Their work involves identifying the root cause of any billing problems and working with the customer to get overdue and future invoices paid promptly. In some cases, they may need to examine past transactions to resolve a dispute.
Accounts receivable representatives work with customers on what can sometimes be tense matters with the goal of maintaining relationships and reaching a positive outcome. As such, strong customer service skills and a problem-solving skillset are great qualities for an individual in this role to have.
8. Financial analyst.
A financial analyst – not to be confused with a financial systems analyst – provides analysis on a broad spectrum of financial issues and contributes to the annual planning and budgeting process.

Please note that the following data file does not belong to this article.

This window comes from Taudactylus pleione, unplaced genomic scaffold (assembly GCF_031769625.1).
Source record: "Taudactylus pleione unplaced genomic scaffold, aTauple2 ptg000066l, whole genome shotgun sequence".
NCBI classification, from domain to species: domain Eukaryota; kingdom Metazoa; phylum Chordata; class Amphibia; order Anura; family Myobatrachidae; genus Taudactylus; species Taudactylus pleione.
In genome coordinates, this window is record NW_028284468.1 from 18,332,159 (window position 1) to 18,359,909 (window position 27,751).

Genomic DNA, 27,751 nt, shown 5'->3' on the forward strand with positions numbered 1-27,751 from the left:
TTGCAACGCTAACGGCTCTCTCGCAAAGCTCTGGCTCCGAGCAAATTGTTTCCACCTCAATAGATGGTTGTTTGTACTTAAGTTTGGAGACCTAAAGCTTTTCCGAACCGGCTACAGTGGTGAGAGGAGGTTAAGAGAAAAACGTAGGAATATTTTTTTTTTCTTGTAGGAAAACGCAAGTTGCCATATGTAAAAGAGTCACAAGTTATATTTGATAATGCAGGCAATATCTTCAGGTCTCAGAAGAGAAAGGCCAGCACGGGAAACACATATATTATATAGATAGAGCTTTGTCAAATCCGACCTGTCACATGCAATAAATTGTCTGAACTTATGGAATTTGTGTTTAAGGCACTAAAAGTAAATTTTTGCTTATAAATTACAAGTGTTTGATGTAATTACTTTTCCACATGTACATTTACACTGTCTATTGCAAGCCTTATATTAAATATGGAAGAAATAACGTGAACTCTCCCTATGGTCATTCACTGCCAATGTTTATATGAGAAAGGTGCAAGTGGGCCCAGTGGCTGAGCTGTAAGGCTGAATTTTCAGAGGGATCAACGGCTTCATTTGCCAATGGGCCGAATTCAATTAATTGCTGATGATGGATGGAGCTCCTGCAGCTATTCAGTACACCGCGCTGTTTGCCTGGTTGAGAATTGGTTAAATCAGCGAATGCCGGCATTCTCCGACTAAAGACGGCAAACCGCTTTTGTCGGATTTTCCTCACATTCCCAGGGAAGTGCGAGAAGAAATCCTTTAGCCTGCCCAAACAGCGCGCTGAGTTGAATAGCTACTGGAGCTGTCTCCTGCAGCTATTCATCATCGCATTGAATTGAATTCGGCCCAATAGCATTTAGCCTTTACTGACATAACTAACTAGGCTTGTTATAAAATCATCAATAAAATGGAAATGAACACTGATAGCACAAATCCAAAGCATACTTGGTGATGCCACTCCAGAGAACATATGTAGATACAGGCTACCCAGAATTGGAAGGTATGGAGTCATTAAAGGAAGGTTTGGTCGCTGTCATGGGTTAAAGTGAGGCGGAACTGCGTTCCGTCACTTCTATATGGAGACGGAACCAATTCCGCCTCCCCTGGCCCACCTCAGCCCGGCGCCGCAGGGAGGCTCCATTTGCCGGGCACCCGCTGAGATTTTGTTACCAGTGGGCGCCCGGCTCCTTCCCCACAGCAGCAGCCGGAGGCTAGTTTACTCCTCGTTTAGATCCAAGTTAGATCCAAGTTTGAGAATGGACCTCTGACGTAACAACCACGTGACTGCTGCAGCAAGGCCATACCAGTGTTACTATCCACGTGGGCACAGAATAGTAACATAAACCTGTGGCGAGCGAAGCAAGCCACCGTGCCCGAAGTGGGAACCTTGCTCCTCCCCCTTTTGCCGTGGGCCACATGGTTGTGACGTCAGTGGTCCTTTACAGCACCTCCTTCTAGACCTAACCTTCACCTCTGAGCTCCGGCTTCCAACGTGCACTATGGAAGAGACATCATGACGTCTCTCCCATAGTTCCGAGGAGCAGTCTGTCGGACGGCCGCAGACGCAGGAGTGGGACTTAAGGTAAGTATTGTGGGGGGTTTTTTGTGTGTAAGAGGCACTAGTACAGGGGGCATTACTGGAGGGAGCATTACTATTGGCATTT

Someone in this role would handle many of the day-to-day collaborations with operations, record journal entries for results, and analyze business trends. At Schneider, our financial analysts also provide specialized support to certain key areas of business, some of which include customer service, sales, risk management, and field operations.
Individuals who are detail-oriented and good with in-depth analysis will likely be well suited in a financial analyst role. An interest in driving operational results would also be a plus for someone in this area of finance.
Looking to start a career in accounting?
Schneider is looking for motivated accountants to join our team. Check our Finance & Accounting careers page to learn more about the department and available career opportunities.
Emily is an Accounting Manager in Schneider’s corporate accounting department in Green Bay, Wis. She started her career at Schneider in 2017, taking on senior accountant roles in both corporate accounting and Securities and Exchange Commission (SEC) reporting before the two departments merged into one. When she’s not guiding Schneider’s corporate accounting efforts, Emily enjoys traveling, hiking and reading.